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I'd like to check and see if all images in a directory are landscape or portrait, and them to portrait if they are in landscape. After rotating, I want to resize the images so that it is a particular resolution (118 dots per cm) and horizontal dimension (9cm).

In summary:

  • All images in portrait
  • Resolution of 118 dots per cm
  • 9cm Horizontal dimension

I know identify can pull the dimensions, but I'm not sure how to pull the individual height/width values.

Basically, I'd like to do this:

for i in $FILES
identify -format "%f,%w,%h"
  if [%w -gt %h]
    convert -rotate 90 $i

  mogrify -resize -density ?x? -resolution? -PixelsPerCm $i $i_resized.jpg

Ultimately, I would like to tile these to a 1m x any lenth document for printing from a plotter. Thanks!

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2 Answers 2

up vote 3 down vote accepted

Maybe something like this?

read f w h < <(identify -format "%f %w %h" "$imagefile")
if (( $w > $h )) ; then
    # convert
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The image dimensions appear to be the third column in the identify output:

$ identify someimage.jpg
someimage.jpg JPEG 600x450 600x450+0+0 8-bit DirectClass 205KB 0.010u 0:00.009

So you can use cut to extract the dimensions:

f_size=$(identify $f | cut -f3 -d' ')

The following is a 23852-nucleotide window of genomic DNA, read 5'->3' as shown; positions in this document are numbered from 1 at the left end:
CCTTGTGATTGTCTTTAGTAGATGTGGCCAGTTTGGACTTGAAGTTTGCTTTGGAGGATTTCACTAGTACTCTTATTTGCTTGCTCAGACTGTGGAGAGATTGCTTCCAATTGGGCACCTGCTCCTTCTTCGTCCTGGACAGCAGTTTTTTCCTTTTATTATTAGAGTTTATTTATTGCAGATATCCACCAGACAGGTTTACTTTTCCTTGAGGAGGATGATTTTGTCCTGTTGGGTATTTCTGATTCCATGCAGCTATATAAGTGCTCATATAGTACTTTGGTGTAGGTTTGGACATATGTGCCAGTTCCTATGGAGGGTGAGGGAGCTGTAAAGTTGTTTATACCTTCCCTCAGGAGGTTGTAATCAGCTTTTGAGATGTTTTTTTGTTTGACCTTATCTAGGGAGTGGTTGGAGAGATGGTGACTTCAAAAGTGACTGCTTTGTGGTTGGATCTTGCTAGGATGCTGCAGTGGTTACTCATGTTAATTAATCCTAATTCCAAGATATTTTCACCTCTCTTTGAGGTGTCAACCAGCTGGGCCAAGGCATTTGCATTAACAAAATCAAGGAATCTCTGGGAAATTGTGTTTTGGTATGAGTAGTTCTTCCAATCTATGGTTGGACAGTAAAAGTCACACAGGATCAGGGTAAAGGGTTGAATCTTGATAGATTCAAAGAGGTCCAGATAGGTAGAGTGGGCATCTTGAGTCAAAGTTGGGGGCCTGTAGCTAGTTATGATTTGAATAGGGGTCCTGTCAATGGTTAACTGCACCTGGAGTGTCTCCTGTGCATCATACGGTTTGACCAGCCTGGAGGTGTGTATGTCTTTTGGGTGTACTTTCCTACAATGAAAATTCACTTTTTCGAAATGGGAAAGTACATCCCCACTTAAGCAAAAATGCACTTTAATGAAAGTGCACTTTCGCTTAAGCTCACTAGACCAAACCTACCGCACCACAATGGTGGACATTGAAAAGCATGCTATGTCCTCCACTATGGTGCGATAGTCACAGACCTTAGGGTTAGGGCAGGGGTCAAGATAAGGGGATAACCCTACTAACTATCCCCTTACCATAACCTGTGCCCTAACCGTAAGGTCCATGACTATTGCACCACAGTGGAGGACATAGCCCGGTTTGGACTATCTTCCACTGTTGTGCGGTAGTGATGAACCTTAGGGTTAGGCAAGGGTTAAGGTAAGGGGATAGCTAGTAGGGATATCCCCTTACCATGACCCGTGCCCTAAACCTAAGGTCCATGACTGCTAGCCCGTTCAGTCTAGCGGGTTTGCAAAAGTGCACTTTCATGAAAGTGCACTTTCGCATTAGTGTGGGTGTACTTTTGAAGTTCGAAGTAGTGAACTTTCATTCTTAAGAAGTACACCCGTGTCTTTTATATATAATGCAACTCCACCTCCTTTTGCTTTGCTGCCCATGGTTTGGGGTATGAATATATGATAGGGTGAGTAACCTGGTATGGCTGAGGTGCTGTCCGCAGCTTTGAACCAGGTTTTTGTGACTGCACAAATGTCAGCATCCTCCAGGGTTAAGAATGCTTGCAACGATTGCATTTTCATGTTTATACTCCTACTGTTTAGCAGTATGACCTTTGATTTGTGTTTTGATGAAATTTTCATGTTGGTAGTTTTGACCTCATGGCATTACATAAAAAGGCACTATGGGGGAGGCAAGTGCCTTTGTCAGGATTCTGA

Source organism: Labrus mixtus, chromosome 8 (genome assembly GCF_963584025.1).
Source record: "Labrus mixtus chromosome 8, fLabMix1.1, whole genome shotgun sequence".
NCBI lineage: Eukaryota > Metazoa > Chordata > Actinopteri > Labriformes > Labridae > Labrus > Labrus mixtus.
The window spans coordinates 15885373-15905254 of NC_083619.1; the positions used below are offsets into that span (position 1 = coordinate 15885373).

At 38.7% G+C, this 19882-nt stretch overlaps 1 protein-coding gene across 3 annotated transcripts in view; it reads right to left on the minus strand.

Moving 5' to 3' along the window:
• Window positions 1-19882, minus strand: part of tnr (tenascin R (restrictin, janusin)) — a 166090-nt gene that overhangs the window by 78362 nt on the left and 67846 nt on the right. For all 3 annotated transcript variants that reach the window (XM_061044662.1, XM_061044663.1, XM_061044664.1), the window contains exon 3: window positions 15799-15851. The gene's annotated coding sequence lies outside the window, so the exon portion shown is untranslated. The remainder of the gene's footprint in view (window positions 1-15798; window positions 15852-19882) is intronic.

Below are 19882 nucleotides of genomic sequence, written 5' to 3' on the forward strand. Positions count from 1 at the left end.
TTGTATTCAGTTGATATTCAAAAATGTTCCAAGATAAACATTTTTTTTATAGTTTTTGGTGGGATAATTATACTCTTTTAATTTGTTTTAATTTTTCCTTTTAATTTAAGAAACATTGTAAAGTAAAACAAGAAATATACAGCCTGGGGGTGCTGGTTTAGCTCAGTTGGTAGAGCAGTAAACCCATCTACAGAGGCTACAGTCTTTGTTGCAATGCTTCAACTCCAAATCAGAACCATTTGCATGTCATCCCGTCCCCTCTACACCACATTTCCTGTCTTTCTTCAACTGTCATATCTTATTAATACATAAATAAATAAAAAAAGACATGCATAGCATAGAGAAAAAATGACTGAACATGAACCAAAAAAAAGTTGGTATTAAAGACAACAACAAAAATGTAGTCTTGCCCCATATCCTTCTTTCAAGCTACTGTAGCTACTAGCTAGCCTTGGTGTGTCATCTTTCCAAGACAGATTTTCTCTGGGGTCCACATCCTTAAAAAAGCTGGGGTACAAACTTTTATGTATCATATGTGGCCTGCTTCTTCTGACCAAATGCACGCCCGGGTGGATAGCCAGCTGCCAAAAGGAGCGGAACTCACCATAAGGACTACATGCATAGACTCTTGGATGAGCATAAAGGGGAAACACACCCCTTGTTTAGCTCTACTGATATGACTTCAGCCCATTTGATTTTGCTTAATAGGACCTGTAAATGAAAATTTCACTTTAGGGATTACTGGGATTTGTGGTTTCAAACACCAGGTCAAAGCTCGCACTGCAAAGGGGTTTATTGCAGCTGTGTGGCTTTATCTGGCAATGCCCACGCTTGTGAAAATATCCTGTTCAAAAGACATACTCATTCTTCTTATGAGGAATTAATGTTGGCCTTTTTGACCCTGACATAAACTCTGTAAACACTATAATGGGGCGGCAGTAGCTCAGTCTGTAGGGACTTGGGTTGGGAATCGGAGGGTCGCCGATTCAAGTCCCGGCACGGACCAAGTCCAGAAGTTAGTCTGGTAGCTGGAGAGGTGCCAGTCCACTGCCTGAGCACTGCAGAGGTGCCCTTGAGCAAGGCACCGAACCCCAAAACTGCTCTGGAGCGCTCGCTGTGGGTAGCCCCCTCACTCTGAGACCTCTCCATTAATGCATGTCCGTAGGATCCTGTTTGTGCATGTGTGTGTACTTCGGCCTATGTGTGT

This would give you something ike 600x450. There are a variety of ways to separate these values. For example:


This is even easier with the -format argument:

set -- $(identify -format '%w %h')
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thanks. just for the -format bit myself here. Are you familiar with resizing by print dimension/resolution, rather than pixel dimension? Thanks! –  shootingstars Mar 13 '13 at 13:39
I'm not sure I understand your question. You know your target resolution (118 dots per cm), so calculating the appropriate pixel dimension for a target print dimension would seem to be as simple as <desired dimension in cm> * 118. –  larsks Mar 13 '13 at 13:45
Ahh, right. So something like convert -size 1062x -units pixelspercentimeter -density 118x118 image.jpg image_new.jpg? –  shootingstars Mar 13 '13 at 13:54
I was thinking something like convert -size $(( $f_width * 118 ))x$(( $f_height * 118 )) .... And I'm not familiar enough with the density and units options to comment on those. –  larsks Mar 13 '13 at 13:59
William's solution using read and <(...) is possibly a better way of getting the information from identify into variables. –  larsks Mar 13 '13 at 14:01

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